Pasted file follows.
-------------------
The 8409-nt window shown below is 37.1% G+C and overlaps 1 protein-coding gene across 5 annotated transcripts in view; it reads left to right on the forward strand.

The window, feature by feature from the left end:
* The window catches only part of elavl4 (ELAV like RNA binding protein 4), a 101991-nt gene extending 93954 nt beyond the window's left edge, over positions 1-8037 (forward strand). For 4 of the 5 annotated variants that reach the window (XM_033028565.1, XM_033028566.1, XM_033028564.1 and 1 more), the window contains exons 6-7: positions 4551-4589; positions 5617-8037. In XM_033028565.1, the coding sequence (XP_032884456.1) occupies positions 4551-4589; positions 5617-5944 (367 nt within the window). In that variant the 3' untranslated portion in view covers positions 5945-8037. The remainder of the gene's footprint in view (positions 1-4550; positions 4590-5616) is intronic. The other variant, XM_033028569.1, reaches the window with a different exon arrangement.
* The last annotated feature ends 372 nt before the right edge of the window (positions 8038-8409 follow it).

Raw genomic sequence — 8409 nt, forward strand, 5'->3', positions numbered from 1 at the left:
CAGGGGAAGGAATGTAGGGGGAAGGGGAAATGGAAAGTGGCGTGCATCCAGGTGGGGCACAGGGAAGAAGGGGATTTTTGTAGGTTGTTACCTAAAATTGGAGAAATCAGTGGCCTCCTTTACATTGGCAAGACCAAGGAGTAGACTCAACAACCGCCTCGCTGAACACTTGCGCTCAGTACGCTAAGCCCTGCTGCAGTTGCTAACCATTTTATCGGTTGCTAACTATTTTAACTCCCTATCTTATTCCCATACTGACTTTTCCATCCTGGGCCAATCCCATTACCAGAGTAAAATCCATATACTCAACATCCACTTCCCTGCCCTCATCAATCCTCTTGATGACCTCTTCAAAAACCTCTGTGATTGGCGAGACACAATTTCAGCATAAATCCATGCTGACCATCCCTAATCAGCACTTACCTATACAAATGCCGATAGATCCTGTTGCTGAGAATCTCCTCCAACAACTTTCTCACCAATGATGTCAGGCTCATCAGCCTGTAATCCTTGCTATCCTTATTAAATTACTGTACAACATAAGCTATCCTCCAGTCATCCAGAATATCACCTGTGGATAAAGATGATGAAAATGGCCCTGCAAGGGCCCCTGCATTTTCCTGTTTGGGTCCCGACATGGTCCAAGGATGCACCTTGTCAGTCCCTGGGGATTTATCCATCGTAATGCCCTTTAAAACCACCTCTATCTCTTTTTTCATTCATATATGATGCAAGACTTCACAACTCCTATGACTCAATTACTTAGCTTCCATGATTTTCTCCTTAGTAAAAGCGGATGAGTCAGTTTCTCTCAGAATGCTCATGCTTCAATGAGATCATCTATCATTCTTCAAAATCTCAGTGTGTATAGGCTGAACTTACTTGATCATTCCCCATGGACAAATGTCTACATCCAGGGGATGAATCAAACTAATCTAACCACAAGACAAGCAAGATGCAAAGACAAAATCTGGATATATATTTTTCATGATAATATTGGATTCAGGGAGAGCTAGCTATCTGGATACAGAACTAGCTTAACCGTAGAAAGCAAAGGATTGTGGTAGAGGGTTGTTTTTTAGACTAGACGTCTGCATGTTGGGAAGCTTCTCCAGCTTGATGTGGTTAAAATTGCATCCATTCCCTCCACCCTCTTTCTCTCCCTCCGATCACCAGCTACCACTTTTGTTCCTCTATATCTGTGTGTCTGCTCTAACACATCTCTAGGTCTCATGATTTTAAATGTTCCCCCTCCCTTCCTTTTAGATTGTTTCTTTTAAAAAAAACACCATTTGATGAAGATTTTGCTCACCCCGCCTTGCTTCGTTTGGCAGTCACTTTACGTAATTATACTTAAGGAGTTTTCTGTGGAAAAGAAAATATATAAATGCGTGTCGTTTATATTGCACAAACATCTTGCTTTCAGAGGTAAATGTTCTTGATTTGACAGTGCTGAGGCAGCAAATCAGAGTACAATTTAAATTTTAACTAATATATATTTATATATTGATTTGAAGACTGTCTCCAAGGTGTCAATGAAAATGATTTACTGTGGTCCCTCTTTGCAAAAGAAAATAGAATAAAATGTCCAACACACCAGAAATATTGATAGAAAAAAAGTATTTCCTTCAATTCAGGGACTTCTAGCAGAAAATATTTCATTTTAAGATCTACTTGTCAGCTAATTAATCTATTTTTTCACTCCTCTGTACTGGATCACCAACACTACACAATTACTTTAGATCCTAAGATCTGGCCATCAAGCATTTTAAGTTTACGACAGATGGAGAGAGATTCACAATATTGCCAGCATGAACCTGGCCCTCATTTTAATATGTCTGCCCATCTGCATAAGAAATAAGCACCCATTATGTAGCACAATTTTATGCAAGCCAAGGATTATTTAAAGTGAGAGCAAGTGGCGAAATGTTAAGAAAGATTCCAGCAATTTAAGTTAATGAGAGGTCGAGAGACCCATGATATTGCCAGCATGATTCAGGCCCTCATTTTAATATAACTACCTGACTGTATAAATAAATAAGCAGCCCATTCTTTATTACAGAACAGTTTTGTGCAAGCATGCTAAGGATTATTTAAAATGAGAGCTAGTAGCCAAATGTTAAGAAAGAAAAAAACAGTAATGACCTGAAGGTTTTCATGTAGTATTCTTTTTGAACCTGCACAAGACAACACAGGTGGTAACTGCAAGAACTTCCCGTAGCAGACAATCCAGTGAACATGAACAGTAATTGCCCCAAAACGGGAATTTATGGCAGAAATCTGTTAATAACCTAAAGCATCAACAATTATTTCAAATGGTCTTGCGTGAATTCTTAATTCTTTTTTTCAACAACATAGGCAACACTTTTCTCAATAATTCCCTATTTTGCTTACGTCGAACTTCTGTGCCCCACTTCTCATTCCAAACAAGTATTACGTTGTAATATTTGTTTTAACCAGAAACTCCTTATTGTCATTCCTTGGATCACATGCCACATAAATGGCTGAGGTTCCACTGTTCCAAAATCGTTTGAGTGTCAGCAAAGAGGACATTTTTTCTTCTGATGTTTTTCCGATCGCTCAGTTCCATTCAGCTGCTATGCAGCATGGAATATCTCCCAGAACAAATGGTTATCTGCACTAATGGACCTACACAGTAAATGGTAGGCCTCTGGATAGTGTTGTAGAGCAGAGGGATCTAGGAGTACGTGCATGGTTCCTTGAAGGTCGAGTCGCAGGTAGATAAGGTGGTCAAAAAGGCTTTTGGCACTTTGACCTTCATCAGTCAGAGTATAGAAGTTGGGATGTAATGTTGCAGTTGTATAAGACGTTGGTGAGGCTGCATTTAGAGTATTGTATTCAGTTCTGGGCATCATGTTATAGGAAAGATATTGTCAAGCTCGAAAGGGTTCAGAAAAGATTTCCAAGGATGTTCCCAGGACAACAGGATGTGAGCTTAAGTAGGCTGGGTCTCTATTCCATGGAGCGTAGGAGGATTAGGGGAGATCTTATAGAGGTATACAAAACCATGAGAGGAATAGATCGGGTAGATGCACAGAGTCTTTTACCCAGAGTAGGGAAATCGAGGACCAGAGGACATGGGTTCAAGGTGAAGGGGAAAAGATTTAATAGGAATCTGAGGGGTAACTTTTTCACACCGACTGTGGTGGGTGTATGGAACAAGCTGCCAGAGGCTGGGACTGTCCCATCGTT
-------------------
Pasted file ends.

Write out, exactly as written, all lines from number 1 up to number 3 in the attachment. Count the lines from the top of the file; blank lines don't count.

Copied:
The 8409-nt window shown below is 37.1% G+C and overlaps 1 protein-coding gene across 5 annotated transcripts in view; it reads left to right on the forward strand.

The window, feature by feature from the left end:
* The window catches only part of elavl4 (ELAV like RNA binding protein 4), a 101991-nt gene extending 93954 nt beyond the window's left edge, over positions 1-8037 (forward strand). For 4 of the 5 annotated variants that reach the window (XM_033028565.1, XM_033028566.1, XM_033028564.1 and 1 more), the window contains exons 6-7: positions 4551-4589; positions 5617-8037. In XM_033028565.1, the coding sequence (XP_032884456.1) occupies positions 4551-4589; positions 5617-5944 (367 nt within the window). In that variant the 3' untranslated portion in view covers positions 5945-8037. The remainder of the gene's footprint in view (positions 1-4550; positions 4590-5616) is intronic. The other variant, XM_033028569.1, reaches the window with a different exon arrangement.